Catalysing safe design for public spaces should be among the top priorities to make cities safe for women, children and elderly
Catalysing safe design for public spaces should be among the top priorities to make cities safe for women, children and the elderly
I first let this pass without comment—the Rs 1,000 crore Nirbhaya fund for women’s safety proposed in the Union Bdget. Many have glossed over this with a reverent salute to quickly move on to the hard numbers of this stark accounting document. Others are angry, outraged, and dismissive of this fund as tokenism and populism with no clarity of mandate. But I read that paragraph in the budget speech once again.
My attention was riveted to this observation: “As more women enter public spaces—for education or work or access to services or leisure—there are more reports of violence against them.” The operative word here is “public spaces”. Of course, Chidambaram has used this literally to state the obvious. But if we were to join the dots to write the terms of reference for the ministry of women and child development and other ministries to define the scope and structure of the ‘Nirbhaya fund’, then catalysing safe design for “public spaces” would be among the top priorities.
Put your ear to the global buzz on urban planning and design to know that “a public realm for the people” is the new mantra to keep all safe and secure in a city. Will India ever include this agenda in the “collective responsibility to ensure the dignity and safety of women” – as preached in the budget speech? The high decibel, high-powered meetings on gender safety that had boiled over immediately after the December 16 gang rape case in Delhi looked narrowly at the state’s responsibility only as installing safety gadgets in buses and revamping police surveillance.
Very few have understood the value of the principle that seeks to revitalize cities to bring people to “public spaces” by design to keep an eye on streets and buildings. For centuries, we have designed our cities in this way; but we went off the track when history collided with cars. We are no longer designing our cities on human scale to foster human contact, mingling spaces, meeting points that make all safe and happy. But macho cars have muscled in a change in urban design that isolates, and creates lonely distances, unsafe fringes, and dehumanised spaces that foster crime.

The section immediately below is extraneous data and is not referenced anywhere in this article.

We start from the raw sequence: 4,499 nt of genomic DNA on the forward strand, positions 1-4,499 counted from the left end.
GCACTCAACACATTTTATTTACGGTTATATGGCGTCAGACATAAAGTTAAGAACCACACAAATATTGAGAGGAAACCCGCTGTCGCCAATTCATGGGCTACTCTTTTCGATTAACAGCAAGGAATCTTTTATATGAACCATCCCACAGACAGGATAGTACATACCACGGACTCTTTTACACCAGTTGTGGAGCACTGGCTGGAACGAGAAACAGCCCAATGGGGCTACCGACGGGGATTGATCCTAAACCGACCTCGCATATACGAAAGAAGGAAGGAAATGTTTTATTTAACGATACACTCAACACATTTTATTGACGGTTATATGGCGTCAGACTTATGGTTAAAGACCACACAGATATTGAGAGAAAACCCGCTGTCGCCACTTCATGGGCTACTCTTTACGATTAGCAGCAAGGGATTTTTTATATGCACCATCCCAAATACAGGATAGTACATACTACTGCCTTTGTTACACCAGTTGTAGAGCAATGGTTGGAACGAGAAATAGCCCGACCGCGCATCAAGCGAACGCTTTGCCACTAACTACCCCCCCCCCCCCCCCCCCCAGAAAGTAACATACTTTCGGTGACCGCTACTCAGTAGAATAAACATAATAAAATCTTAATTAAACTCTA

It was, therefore, a welcome surprise when DDA-UTTIPEC sensibly put out the guidelines on Safety, Freedom, and Respect for Women, to demand that urban planning and design must be combined with policing, legislation and justice. The new guidelines have asked the city planners to get rid of deserted unwatched places such as flyovers, signal-free corridors, subways, lonely fringes, gated communities and their walls. It asked for inclusive streets, urban and landscape design. It’s message, ‘build cities for people not cars’.
This idea was further reinforced when the DDA-UTTIPEC launched transit-oriented development guidelines in February to pitch for compact and mixed use development to empower all to walk, cycle, hop on and off buses and the Metro, and make “public spaces” less vulnerable. This resonates well with the national habitat standards for transportation of the ministry of urban development that has also asked for dense and mixed activities, smaller and open building block sizes, permeable streets made walkable, accessible and safe.
Unfortunately, these wise filters have not yet reached the real estate industry, urban and transport planning and construction bodies, project approval agencies and the grassroots city residents – all are partners in the original mess. Several new development and redevelopment projects in Delhi and other cities and new townships are coming up insulated from this big idea.
If the Union Budget is committing funds for women’s safety, it has to get this big picture right. Budget cannot remain an old school accounting system when the governance challenge has transformed. Why else would the budget sanction funds for cities to buy buses under the flagship JNNURM programme without linking the strategy to transforming infrastructure for public transport?
The JNNURM has already made the mistake of rolling out buses in cities without pushing for public transport infrastructure and letting cities splurge on roads, flyovers and multilevel parking for cars. Cities desperately need good buses and also reliable bus service. But this ill-designed programme has ensured buses don’t get space, or have speed, are unsafe, poorly maintained, have poor access, pay more taxes than cars and Metro, and pay more for fuel than cars. They have killed the big idea and ensured that the new buses make no difference to the way people decide to travel. What a wasteful investment!
This has to change. We need strong fiscal signals for a whole new way of designing our cities and our mobility for all to stay healthy, happy and safe.
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